A little more cha-cha-cha
Today I took a step into the unknown. Into the terrifying. Into a cha-cha move and a shimmy. Zumba.
There was shaking, stepping, wiggling and lunging. Even the occasional pose. I've avoided this kind of excercise class as much as possible, including choreographed aerobics and step-style classes. The workout doesn't scare me, but the coordination is something that has never been my forte. I was a gymnast, not a dancer. And not being a dancer through my all-girl high school years has left me with some scars. Getting older and wobblier, both on my feet and in certain areas of my body, the need for excercise has increased while the fear of choreographed moves has stayed steady.
And so Zumba has never been an option for me. But with time being ever more tight and my body being ever more the opposite, today my choice at the gym was Zumba or nothing. I channelled a gorgeous (and coordinated) Zumba-loving friend and got to class early, determined to get a place along the back wall. As smiling women of all ages, shapes and sizes filled the room around me, I was in awe of the confidence, the friendliness, the brazen women who lined up front and centre, weights by their sides.
Hang on - weights? I turned to the lady beside me to ask about the weights, then raced to the front to grab some, almost calling "place reserved" as my siblings and I did when vacating a good seat in the lounge. Having reclaimed my place, I looked up as our instructor glided into her space, white teeth flashing in an endless smile below her long lashes and silky smooth hair. She was radiant in style and personality, and called us all to attention with a voice that almost caressed us into place and coerced smiles onto our smitten faces.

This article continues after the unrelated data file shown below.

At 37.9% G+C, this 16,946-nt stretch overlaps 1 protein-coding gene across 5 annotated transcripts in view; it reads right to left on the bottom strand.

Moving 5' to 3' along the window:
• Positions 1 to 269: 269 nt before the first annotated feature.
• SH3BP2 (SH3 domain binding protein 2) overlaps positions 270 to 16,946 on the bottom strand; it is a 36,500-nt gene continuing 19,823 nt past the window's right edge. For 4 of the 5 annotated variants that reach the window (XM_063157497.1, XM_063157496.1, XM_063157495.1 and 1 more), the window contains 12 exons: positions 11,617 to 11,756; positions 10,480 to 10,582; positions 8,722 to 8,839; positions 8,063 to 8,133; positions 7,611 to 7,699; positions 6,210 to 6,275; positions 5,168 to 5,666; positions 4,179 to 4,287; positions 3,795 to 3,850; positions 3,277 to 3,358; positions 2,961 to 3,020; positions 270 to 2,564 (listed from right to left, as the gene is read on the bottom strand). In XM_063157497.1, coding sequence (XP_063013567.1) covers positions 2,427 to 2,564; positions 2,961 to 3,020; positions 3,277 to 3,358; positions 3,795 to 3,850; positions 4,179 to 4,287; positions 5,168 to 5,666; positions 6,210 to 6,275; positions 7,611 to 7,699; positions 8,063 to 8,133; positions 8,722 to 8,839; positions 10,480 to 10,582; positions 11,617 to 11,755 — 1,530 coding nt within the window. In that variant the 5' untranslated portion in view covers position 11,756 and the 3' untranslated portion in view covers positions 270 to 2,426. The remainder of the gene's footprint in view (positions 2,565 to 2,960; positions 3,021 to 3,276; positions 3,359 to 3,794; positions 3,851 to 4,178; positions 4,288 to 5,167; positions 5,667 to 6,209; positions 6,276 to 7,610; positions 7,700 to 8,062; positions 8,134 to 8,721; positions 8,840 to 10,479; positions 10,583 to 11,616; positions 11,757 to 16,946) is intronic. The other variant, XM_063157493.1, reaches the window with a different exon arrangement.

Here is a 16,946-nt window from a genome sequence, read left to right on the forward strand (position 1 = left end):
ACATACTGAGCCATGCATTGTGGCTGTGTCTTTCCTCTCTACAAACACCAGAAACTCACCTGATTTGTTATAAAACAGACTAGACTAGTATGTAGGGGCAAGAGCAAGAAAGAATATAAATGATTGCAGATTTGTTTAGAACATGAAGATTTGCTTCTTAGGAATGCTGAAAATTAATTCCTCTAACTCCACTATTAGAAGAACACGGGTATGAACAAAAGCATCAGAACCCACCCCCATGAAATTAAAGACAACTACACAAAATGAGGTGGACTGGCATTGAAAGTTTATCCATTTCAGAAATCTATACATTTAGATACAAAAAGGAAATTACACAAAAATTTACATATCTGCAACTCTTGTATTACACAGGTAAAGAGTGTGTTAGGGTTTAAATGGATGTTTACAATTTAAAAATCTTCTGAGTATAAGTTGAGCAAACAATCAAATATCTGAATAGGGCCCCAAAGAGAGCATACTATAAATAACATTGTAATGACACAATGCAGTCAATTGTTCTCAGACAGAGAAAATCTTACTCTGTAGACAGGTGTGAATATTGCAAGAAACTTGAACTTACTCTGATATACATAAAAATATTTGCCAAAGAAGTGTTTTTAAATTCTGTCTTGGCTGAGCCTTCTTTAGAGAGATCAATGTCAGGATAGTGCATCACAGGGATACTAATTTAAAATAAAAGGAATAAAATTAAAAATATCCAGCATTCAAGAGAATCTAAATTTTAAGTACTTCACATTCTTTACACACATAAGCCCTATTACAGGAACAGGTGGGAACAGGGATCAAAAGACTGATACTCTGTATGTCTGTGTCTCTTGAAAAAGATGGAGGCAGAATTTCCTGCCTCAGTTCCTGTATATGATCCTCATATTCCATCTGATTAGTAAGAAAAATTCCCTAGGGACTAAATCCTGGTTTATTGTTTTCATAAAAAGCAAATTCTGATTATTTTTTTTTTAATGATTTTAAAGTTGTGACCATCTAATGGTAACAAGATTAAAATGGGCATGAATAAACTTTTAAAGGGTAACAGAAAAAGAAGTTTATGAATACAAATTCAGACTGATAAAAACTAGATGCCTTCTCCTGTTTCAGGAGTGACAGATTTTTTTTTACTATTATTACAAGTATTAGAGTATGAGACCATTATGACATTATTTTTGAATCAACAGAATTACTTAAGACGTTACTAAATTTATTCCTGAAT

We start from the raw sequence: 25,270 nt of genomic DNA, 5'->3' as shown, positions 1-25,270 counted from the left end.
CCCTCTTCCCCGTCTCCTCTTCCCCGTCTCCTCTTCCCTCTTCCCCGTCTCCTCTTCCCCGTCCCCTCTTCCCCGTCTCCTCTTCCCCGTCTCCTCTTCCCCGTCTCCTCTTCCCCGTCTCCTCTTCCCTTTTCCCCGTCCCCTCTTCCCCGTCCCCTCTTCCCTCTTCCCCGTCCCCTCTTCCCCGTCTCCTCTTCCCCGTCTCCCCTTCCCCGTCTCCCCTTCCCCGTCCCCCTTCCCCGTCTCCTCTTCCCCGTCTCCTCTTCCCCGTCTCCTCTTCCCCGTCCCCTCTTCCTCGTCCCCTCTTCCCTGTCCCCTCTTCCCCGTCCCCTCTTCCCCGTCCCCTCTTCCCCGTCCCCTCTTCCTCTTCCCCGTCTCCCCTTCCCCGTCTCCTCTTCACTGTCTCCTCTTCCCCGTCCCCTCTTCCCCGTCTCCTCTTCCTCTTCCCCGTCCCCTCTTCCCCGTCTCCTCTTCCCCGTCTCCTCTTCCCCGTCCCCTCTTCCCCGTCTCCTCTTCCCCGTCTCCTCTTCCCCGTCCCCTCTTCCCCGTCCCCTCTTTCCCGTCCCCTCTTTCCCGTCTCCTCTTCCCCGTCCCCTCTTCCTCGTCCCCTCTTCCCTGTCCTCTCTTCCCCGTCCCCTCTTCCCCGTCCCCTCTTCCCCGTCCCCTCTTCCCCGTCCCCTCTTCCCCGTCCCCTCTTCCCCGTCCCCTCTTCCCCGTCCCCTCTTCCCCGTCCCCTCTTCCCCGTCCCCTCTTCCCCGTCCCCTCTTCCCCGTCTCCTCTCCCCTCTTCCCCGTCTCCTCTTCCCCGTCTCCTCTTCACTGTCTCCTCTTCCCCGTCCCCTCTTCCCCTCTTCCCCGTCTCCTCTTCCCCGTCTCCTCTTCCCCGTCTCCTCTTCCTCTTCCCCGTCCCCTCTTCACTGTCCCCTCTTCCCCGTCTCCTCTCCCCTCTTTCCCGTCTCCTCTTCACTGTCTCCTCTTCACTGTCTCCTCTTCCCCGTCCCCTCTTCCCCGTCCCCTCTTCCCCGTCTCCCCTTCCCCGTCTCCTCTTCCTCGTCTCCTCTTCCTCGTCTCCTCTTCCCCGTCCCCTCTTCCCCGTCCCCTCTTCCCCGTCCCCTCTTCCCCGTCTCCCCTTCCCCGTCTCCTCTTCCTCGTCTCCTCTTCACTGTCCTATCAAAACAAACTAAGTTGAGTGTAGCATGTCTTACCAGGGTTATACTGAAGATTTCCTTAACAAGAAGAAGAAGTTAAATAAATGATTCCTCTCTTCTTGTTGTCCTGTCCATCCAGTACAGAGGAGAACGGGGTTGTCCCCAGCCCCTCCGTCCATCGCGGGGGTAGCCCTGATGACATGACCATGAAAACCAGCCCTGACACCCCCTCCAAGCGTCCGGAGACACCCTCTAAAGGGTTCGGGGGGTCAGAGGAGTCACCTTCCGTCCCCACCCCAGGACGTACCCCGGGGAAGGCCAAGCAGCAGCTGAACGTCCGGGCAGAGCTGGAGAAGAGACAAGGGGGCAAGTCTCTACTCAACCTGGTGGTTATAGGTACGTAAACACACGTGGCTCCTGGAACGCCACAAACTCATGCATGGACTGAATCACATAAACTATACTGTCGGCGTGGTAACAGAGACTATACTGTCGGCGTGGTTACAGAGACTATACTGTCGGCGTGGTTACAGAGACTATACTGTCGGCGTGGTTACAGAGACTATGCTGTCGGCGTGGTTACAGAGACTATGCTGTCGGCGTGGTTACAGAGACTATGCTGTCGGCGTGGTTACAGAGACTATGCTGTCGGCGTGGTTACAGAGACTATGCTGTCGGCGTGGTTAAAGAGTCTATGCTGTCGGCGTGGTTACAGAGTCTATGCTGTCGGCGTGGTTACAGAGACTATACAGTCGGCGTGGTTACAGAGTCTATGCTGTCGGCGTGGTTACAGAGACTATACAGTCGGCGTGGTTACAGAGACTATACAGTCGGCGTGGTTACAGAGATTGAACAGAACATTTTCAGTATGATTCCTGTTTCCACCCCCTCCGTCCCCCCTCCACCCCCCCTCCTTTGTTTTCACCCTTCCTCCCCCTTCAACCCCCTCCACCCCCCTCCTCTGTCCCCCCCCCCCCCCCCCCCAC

And then...the music. It's the kind of music that makes you move without thinking, the sort of music that pumps through your body alongside your blood. With whoops and shouts and rhythm that comes from a place so deep inside, I can't help but smile and throw my left foot forward...soon realising it should have been my left, but the music continues and there's no time to think about such trivial matters. Although we couldn't understand the lyrics, it was clear the point being made was strong and the language not suitable for an exercise class. It was full of feeling. It was alive.
And we moved. Boy, did we move. We stepped, we shook, we swirled and twirled. I turned the wrong way, stepped on the wrong foot, shimmied when I should have been shaking. I lamented with the lady alongside me that by the time we worked out a bit of routine, she moved us onto the next part. I apologised to another neighbour for fast-stepping left and into her instead of right. But I bumbled through, laughing with my partners in pain and mostly at myself. It was exhausting, the mental and physical energy while struggling not to collapse into a heap of laughter.
When I compare this class to my usual pilates sessions, which sees me on equipment such as the reformer, spine corrector, and of course torture - I mean trapeze - table, I wonder why I was so fearful of this musical, joyous class. Sure, there were moves well above my pay scale, but with a little practice and a whole lot of laughter, I could become a convert. In fact, I feel like a little cha-cha just thinking about it.